Managing Partner Jackie Gillespie at QualitySolicitors Howlett Clarke shares what ingredients are needed to create a firm culture that works internally for staff and management, as well as externally for clients.
QualitySolicitors Howlett Clarke had the opportunity to revamp its culture when three equity partners left in quick succession, leaving myself and my co-partner. The firm is the oldest in Brighton and enjoyed a good reputation, but was very traditional in its outlook. In fact, at one time in our history we were the only law firm in Brighton!
With a more dynamic and flexible management structure we were able to decide what we wanted the firm to look like in five years’ time and put in place a plan of action to get us there. The firm had come from a culture of being very good planners, but we also needed to pair that with proactive actions in order to better achieve our targets.
Both my partner and I come from working class backgrounds and wanted a law firm that was genuinely accessible, unstuffy and provided a service that considered the client as a person rather than a legal problem. We all know from our own experiences dealing with some organisations how it feels to be treated as a number. Lawyers have a reputation of being aloof, but that’s not who we are.
In our firm, the culture was formed by an agreed plan of who we wanted to be, what clients we wanted to attract and what type of fee earner we needed to get us there. As with any change, disruption can be expected along the way. Some staff have chosen to continue their careers elsewhere, but those who’ve since joined the team have really bought into the values of the firm.
To keep our clients happy, we always strive to go that ‘extra mile’; we survey all clients upon case closure and the feedback we get now is how surprised they are that we actually do care. We look after our employees by providing flexible working arrangements to suit their personal lives as well as the needs of the business. We also supply fruit, massages and ensure there are lots of occasions for all of the team to get together socially.
We value a team effort and the belief that everyone has an equally important role to play to make the firm successful. Both my partner and I sit in the open plan office and encourage open communication. Our previous premise was a series of offices and corridors and this led to individual silos – you could go a long time between seeing some people. Change was needed.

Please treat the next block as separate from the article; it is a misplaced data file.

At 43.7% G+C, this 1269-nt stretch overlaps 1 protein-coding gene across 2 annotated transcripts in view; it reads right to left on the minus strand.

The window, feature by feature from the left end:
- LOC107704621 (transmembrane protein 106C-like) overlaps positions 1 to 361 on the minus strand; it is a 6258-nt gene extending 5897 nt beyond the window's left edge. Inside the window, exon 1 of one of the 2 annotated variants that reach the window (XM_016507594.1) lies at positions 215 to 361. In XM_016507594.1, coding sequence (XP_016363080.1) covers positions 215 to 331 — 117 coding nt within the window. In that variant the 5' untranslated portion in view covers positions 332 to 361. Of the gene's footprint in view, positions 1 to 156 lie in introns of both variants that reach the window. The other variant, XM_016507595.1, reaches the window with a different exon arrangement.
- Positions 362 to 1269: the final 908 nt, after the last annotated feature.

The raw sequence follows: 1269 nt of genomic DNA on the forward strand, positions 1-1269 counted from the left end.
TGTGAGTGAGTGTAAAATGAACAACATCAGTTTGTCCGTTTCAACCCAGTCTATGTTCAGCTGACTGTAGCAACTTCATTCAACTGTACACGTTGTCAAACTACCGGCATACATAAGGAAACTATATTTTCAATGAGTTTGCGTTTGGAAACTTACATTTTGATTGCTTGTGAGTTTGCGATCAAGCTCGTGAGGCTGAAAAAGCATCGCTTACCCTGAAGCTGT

Feedback from the staff was invaluable to us then and is now. We collate feedback in various forms; staff representatives, marketing champions for each department and a suggestion box in office kitchens.
When we went through a period of rapid change we, the partners as business owners, made a very conscious decision about the type of firm we wanted to create. This ruffled some feathers, but we’ve been better off for it and each remaining or new team member has really bought into the firm’s values.
Dissenting staff are few and far between these days, but when this does occur a partner responds in the best interests of the firm and our clients. We start by having a direct conversation and linking back to our purpose, how we’re working to achieve that and where the staff member fits within that plan. By talking with people and also taking on board their comments, it cultivates a mutually open environment and we are not above making changes where we believe positive input has been provided.
Performance management is tricky as motivators are different for different fee earners. We have found that if you continually educate fee earners on the need to ensure cash flows through the business, and to put the business first, then this becomes the norm allows all staff to see the bigger picture.
The culture within this firm has evolved over time and we have seen in the past how damaging it can be when firms with very different cultures merge and there has been no clear guidance from management on what the firm is supposed to look like.
QualitySolicitors Howlett Clarke is still evolving its culture as we become more confident in who we are and what we are striving to achieve. Top tips for building a culture would be to have a plan. Start with open questions: Who are we? What do we want to achieve? How do we think we will get there? The rest will follow.